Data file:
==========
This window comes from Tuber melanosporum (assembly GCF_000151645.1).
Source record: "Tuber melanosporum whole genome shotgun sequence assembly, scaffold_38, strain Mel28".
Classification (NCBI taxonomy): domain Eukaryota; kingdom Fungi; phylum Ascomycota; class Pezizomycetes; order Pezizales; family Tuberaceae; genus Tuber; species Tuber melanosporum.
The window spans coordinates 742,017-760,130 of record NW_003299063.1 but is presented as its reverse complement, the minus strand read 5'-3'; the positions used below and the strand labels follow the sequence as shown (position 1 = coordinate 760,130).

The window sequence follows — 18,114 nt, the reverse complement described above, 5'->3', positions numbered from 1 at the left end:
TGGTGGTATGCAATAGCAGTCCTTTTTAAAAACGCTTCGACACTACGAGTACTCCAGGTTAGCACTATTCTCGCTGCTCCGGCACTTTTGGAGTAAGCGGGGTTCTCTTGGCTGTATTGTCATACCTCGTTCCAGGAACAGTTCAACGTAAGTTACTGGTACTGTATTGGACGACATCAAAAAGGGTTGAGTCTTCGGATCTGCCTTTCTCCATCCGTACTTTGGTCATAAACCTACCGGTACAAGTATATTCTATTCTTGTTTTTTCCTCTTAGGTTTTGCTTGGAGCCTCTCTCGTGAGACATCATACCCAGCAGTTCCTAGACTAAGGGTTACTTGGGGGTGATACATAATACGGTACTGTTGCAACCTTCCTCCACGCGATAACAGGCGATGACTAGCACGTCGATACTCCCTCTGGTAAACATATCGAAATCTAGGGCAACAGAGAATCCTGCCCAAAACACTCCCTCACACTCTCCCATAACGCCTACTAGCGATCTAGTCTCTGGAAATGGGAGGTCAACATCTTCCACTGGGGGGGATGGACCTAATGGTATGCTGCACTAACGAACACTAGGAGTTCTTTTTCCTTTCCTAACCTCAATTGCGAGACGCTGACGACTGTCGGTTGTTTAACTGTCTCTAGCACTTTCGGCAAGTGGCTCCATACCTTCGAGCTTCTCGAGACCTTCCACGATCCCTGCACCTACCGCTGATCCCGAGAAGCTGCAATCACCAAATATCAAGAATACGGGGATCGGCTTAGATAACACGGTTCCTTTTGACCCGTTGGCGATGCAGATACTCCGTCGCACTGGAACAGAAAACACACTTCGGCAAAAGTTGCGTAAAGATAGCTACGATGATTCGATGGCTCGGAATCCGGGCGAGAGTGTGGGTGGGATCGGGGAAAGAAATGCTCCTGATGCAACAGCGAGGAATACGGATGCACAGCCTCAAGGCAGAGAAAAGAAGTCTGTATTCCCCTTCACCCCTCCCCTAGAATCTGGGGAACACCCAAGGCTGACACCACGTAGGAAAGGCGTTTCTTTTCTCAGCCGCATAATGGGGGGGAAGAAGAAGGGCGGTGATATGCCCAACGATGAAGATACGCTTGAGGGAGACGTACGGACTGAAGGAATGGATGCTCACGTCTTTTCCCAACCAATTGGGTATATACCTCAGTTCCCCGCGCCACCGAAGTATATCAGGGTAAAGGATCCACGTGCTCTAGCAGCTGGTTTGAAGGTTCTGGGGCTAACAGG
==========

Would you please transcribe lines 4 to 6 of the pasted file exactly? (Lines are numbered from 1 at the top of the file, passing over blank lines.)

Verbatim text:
The window spans coordinates 742,017-760,130 of record NW_003299063.1 but is presented as its reverse complement, the minus strand read 5'-3'; the positions used below and the strand labels follow the sequence as shown (position 1 = coordinate 760,130).

The window sequence follows — 18,114 nt, the reverse complement described above, 5'->3', positions numbered from 1 at the left end:
TGGTGGTATGCAATAGCAGTCCTTTTTAAAAACGCTTCGACACTACGAGTACTCCAGGTTAGCACTATTCTCGCTGCTCCGGCACTTTTGGAGTAAGCGGGGTTCTCTTGGCTGTATTGTCATACCTCGTTCCAGGAACAGTTCAACGTAAGTTACTGGTACTGTATTGGACGACATCAAAAAGGGTTGAGTCTTCGGATCTGCCTTTCTCCATCCGTACTTTGGTCATAAACCTACCGGTACAAGTATATTCTATTCTTGTTTTTTCCTCTTAGGTTTTGCTTGGAGCCTCTCTCGTGAGACATCATACCCAGCAGTTCCTAGACTAAGGGTTACTTGGGGGTGATACATAATACGGTACTGTTGCAACCTTCCTCCACGCGATAACAGGCGATGACTAGCACGTCGATACTCCCTCTGGTAAACATATCGAAATCTAGGGCAACAGAGAATCCTGCCCAAAACACTCCCTCACACTCTCCCATAACGCCTACTAGCGATCTAGTCTCTGGAAATGGGAGGTCAACATCTTCCACTGGGGGGGATGGACCTAATGGTATGCTGCACTAACGAACACTAGGAGTTCTTTTTCCTTTCCTAACCTCAATTGCGAGACGCTGACGACTGTCGGTTGTTTAACTGTCTCTAGCACTTTCGGCAAGTGGCTCCATACCTTCGAGCTTCTCGAGACCTTCCACGATCCCTGCACCTACCGCTGATCCCGAGAAGCTGCAATCACCAAATATCAAGAATACGGGGATCGGCTTAGATAACACGGTTCCTTTTGACCCGTTGGCGATGCAGATACTCCGTCGCACTGGAACAGAAAACACACTTCGGCAAAAGTTGCGTAAAGATAGCTACGATGATTCGATGGCTCGGAATCCGGGCGAGAGTGTGGGTGGGATCGGGGAAAGAAATGCTCCTGATGCAACAGCGAGGAATACGGATGCACAGCCTCAAGGCAGAGAAAAGAAGTCTGTATTCCCCTTCACCCCTCCCCTAGAATCTGGGGAACACCCAAGGCTGACACCACGTAGGAAAGGCGTTTCTTTTCTCAGCCGCATAATGGGGGGGAAGAAGAAGGGCGGTGATATGCCCAACGATGAAGATACGCTTGAGGGAGACGTACGGACTGAAGGAATGGATGCTCACGTCTTTTCCCAACCAATTGGGTATATACCTCAGTTCCCCGCGCCACCGAAGTATATCAGGGTAAAGGATCCACGTGCTCTAGCAGCTGGTTTGAAGGTTCTGGGGCTAACAGG